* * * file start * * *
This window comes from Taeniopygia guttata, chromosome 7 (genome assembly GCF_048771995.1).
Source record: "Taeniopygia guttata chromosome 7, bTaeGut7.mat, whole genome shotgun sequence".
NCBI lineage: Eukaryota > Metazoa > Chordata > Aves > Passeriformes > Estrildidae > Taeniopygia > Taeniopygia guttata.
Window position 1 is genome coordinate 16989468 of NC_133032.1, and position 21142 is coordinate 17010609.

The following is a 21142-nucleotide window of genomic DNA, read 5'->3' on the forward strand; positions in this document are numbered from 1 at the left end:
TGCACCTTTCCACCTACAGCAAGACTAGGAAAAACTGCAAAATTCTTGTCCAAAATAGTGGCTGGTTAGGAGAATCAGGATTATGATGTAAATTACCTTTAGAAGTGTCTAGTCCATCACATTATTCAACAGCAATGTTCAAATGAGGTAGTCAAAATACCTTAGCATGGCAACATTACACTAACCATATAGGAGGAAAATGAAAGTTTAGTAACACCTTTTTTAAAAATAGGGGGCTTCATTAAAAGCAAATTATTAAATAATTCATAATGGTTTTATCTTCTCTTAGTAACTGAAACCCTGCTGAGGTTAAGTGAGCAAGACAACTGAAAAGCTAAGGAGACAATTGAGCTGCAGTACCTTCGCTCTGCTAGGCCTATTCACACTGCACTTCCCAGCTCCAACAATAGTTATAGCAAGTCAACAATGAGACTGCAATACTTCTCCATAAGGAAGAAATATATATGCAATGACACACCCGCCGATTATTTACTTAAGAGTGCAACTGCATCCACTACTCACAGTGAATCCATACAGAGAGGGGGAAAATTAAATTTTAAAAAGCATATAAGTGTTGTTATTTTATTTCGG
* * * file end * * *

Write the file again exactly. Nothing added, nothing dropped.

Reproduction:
This window comes from Taeniopygia guttata, chromosome 7 (genome assembly GCF_048771995.1).
Source record: "Taeniopygia guttata chromosome 7, bTaeGut7.mat, whole genome shotgun sequence".
NCBI lineage: Eukaryota > Metazoa > Chordata > Aves > Passeriformes > Estrildidae > Taeniopygia > Taeniopygia guttata.
Window position 1 is genome coordinate 16989468 of NC_133032.1, and position 21142 is coordinate 17010609.

The following is a 21142-nucleotide window of genomic DNA, read 5'->3' on the forward strand; positions in this document are numbered from 1 at the left end:
TGCACCTTTCCACCTACAGCAAGACTAGGAAAAACTGCAAAATTCTTGTCCAAAATAGTGGCTGGTTAGGAGAATCAGGATTATGATGTAAATTACCTTTAGAAGTGTCTAGTCCATCACATTATTCAACAGCAATGTTCAAATGAGGTAGTCAAAATACCTTAGCATGGCAACATTACACTAACCATATAGGAGGAAAATGAAAGTTTAGTAACACCTTTTTTAAAAATAGGGGGCTTCATTAAAAGCAAATTATTAAATAATTCATAATGGTTTTATCTTCTCTTAGTAACTGAAACCCTGCTGAGGTTAAGTGAGCAAGACAACTGAAAAGCTAAGGAGACAATTGAGCTGCAGTACCTTCGCTCTGCTAGGCCTATTCACACTGCACTTCCCAGCTCCAACAATAGTTATAGCAAGTCAACAATGAGACTGCAATACTTCTCCATAAGGAAGAAATATATATGCAATGACACACCCGCCGATTATTTACTTAAGAGTGCAACTGCATCCACTACTCACAGTGAATCCATACAGAGAGGGGGAAAATTAAATTTTAAAAAGCATATAAGTGTTGTTATTTTATTTCGG